Those color people already made many things much harder than they were when systems were more restricted.

    1. Cleverly, Hackaday has a preference to remove angle-bracketed tags such as and , the comment should have read: Please tell me they’ve finally removed the preference for in Windows text files. We really don’t need compatibility with the AD1901 Murray-Baudot code any more ;-)

      1. Even more cleverly, Hackaday has a preference to remove angle-bracketed tags even if they have spaces after the brackets. This time, I’ll use square brackets (imagine they’re angled). The comment should have read:

        Please tell me they’ve finally removed the preference for [cr][lf] in Windows text files. We really don’t need compatibility with the AD1901 Murray-Baudot code any more ;-)

        Thank you Akismet.

        1. Agreed, double-character line-endings just have not make any sense for a few decades now. The technology that needed it didn’t survive a fraction as long as the extra char.

          Maybe “/r/n” would have made the point.

  3. Oh, so I can pull out my old copy of TheDraw and start doing ANSI art again? Ah, the good old days of the Napalm Enema BBS…. when times were simpler and those new-fangled “WWW’s” took half an hour to load through CompuServe’s Internet gateway.

        1. I once became the owner of a $30,000(?) optical lens grinder because it had a PC inside running a DOS program that would occasionally would write an error log. One log per error. To the root directory. Once it hit the file limit, the machine itself stopped working. (I corrected the source of the problem, but they had already started using a newer, better one, so let me keep it.)

    1. DOS and Windows have natively supported using slashes and backslashes both throughout from the beginning. You can mix and match them, too. DOS and Windows do not care.

      If you find an application that doesn’t let you use regular slashes, that’s the fault of the application, not Windows.

  4. I wonder how and why ‘apt’ is there. If I install a piece of software via apt from which repos is it downloaded and where exactly is it installed? C:/Program Files/ ? or somewhere else?

    Glad to see that those who are stuck on Windows for whatever reason (work, family members, gaming) will at least get a decent command line terminal/shell…but in most cases, if they’re tech-capable they’ll either:
    – Install Linux on a VM or
    – Remove Windows completely and install Linux natively or
    – After installing Linux natively, they run a Windows VM for access to MSWord and Outlook,.

    At home, I moved exclusively to Linux 8 Years ago and have yet to look back. Work provides with a Windows computer that I haven’t used in years. Instead I have a refurbished budget computer that I bought with my own money running Linux. I access work’s MS Windows system via remote login (VDI) when I absolutely need it for using MS Word, getting access to intranet files or network printing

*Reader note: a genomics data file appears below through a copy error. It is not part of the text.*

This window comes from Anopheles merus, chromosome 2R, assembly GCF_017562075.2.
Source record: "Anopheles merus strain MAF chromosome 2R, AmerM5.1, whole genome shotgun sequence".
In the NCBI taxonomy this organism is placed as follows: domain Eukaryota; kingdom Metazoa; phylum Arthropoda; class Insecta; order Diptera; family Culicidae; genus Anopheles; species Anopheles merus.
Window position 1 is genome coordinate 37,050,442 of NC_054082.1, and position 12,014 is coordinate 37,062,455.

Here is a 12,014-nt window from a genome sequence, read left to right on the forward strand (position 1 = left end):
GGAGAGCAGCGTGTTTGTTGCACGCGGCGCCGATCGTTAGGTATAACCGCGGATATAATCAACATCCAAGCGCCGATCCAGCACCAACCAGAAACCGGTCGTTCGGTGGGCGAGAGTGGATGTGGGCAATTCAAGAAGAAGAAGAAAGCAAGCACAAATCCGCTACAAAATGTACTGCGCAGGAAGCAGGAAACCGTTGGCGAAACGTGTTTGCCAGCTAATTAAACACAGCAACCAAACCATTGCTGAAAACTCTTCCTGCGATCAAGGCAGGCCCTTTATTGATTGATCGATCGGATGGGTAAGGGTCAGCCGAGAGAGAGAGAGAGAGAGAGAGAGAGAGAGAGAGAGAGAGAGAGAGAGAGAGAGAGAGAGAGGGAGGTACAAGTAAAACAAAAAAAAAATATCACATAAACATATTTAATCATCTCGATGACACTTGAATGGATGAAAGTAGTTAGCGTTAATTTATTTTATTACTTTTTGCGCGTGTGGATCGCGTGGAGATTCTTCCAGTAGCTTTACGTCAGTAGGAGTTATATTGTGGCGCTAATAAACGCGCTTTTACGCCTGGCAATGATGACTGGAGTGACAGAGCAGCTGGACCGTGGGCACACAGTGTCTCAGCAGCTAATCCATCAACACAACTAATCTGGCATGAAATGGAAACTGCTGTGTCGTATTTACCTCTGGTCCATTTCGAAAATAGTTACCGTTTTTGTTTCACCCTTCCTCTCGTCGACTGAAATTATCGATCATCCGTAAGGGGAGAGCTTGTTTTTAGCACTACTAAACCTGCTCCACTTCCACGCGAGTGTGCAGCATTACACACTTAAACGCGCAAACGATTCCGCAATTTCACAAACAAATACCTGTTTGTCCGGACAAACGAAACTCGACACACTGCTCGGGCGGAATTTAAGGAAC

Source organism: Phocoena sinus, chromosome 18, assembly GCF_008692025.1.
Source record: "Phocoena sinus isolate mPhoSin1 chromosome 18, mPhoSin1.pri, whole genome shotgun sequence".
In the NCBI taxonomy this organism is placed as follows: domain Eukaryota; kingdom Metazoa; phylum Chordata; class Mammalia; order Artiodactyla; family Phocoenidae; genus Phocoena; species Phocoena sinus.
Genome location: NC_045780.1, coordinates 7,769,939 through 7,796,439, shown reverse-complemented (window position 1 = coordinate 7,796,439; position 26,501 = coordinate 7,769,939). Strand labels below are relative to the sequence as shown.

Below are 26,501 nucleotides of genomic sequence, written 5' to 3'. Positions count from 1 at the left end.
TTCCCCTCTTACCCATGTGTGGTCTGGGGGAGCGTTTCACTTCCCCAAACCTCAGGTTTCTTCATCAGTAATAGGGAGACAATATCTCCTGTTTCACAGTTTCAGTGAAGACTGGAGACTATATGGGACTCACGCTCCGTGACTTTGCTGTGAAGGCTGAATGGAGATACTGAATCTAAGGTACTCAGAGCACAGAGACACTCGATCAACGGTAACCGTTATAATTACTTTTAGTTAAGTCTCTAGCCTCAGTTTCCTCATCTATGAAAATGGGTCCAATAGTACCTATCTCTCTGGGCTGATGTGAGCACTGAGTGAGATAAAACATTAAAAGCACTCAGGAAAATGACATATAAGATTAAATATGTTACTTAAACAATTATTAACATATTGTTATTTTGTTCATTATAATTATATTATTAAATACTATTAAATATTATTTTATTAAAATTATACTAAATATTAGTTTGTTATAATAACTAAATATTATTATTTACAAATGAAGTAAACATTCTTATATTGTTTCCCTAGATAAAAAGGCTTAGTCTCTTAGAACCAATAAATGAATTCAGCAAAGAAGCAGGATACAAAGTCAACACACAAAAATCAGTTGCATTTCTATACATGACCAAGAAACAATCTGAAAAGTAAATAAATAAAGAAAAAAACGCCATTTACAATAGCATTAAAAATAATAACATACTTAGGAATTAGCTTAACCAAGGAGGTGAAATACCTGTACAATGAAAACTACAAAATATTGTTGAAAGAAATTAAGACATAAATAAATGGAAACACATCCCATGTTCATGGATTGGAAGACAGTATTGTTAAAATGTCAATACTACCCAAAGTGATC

1. A very quick search on Google will get you your answers.

      In fact, everything mentioned in this article has been available openly in Windows releases for 1-2 years.

      Why this is appearing on Hackaday NOW is a mystery to me.

  5. Why use a command window that’s trying really, really weakly to be a Unix shell, when you can install MinGW and get a full GNU development environment in Windows? This has been around for many years.

  6. “and now having a bash shell on just about everything, it is getting where you almost don’t care what CPU you are using or even what operating system. While that’s good for us, it probably isn’t good for Microsoft.”

    Not nessecarily true. If they didn’t add bash alternatives to windows, then people would more likely use another OS. Now, there’s at least a chance they won’t immediately move to another one and just stay on windows.

    Or it might help developers switch to windows so they can test other windows related issues, while still having a sane dev environment.

  7. “font support for emoji — because apparently, that’s important.”

    It is if you’re writing software that needs to validate that user input of emoji behaves as expected.

  8. “and that you have friends and family members that need help forcing you to use Windows at least some times”

    Nope, I dont help family with their computers any more. They are all on their own now and if they have problems i tell them to learn or just get a tablet like everyone else.

    I will teach them how to use my gear if they have a need for it but fixing their problems is out of my realm and quite frankly usually only a google search away for them.

    The reason that we have so many security issues is because people refuse to learn about how computers work, Because they dont know how they work they dont care about security and if they dont care about security then the corporations wont sell them security.

    At some point in time you have to let go of a babies hand and let them learn to walk on their own.

  9. As for why Microsoft is adding ‘Linux’ into Windows, it is for the same reason they are adding virtualization support into Windows for Linux; If you run Windows under Linux, you need Windows (thus, Microsoft gets profit, control). And why would people want it? Well ‘out of the box’, Windows does A, Linux does B, soon Windows will do A and B, so developers, etc will have the best of both worlds, and Microsoft gets paid.
    The only possible fail is if developers write for Linux…

  10. How am I the only one who noticed that the “recent upgrades” article linked to was written in *2017*?

    I came here hoping there was an upgrade/fix for networking services like ping or netcat. ;-)

    That said, I use Bash on Ubuntu on windows everyday and love it, was just hoping they had finally gotten the network stack fixed and I was hearing about it here first… instead, I’m two or more years ahead of this articles’ curve.